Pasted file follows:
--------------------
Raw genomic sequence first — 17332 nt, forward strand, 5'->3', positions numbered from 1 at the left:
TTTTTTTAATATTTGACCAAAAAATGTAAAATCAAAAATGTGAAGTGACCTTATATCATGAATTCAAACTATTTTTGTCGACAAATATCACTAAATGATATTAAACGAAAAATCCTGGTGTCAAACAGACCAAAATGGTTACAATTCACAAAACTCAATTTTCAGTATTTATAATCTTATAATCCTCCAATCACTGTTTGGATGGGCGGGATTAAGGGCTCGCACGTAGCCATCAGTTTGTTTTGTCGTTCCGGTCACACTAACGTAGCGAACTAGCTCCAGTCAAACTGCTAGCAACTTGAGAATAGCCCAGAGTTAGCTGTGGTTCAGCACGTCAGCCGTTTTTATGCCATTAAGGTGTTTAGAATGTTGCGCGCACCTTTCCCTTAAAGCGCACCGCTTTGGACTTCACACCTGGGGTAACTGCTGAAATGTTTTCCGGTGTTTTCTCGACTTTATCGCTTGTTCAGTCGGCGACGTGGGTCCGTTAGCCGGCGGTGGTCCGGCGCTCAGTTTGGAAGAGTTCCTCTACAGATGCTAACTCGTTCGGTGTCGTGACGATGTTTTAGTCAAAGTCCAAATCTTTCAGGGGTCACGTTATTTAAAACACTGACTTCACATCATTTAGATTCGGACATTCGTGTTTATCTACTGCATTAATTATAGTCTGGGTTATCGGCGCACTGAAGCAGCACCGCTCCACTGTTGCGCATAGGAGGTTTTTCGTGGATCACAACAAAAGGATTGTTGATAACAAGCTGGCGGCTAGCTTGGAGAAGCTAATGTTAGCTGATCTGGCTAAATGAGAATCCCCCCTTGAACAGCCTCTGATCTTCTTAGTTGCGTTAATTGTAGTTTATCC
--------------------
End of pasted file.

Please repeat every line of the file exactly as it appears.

Raw genomic sequence first — 17332 nt, forward strand, 5'->3', positions numbered from 1 at the left:
TTTTTTTAATATTTGACCAAAAAATGTAAAATCAAAAATGTGAAGTGACCTTATATCATGAATTCAAACTATTTTTGTCGACAAATATCACTAAATGATATTAAACGAAAAATCCTGGTGTCAAACAGACCAAAATGGTTACAATTCACAAAACTCAATTTTCAGTATTTATAATCTTATAATCCTCCAATCACTGTTTGGATGGGCGGGATTAAGGGCTCGCACGTAGCCATCAGTTTGTTTTGTCGTTCCGGTCACACTAACGTAGCGAACTAGCTCCAGTCAAACTGCTAGCAACTTGAGAATAGCCCAGAGTTAGCTGTGGTTCAGCACGTCAGCCGTTTTTATGCCATTAAGGTGTTTAGAATGTTGCGCGCACCTTTCCCTTAAAGCGCACCGCTTTGGACTTCACACCTGGGGTAACTGCTGAAATGTTTTCCGGTGTTTTCTCGACTTTATCGCTTGTTCAGTCGGCGACGTGGGTCCGTTAGCCGGCGGTGGTCCGGCGCTCAGTTTGGAAGAGTTCCTCTACAGATGCTAACTCGTTCGGTGTCGTGACGATGTTTTAGTCAAAGTCCAAATCTTTCAGGGGTCACGTTATTTAAAACACTGACTTCACATCATTTAGATTCGGACATTCGTGTTTATCTACTGCATTAATTATAGTCTGGGTTATCGGCGCACTGAAGCAGCACCGCTCCACTGTTGCGCATAGGAGGTTTTTCGTGGATCACAACAAAAGGATTGTTGATAACAAGCTGGCGGCTAGCTTGGAGAAGCTAATGTTAGCTGATCTGGCTAAATGAGAATCCCCCCTTGAACAGCCTCTGATCTTCTTAGTTGCGTTAATTGTAGTTTATCC